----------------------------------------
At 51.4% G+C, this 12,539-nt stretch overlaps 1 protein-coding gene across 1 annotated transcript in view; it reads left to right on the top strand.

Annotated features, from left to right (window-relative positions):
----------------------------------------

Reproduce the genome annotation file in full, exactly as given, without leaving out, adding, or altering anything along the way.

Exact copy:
At 51.4% G+C, this 12,539-nt stretch overlaps 1 protein-coding gene across 1 annotated transcript in view; it reads left to right on the top strand.

Annotated features, from left to right (window-relative positions):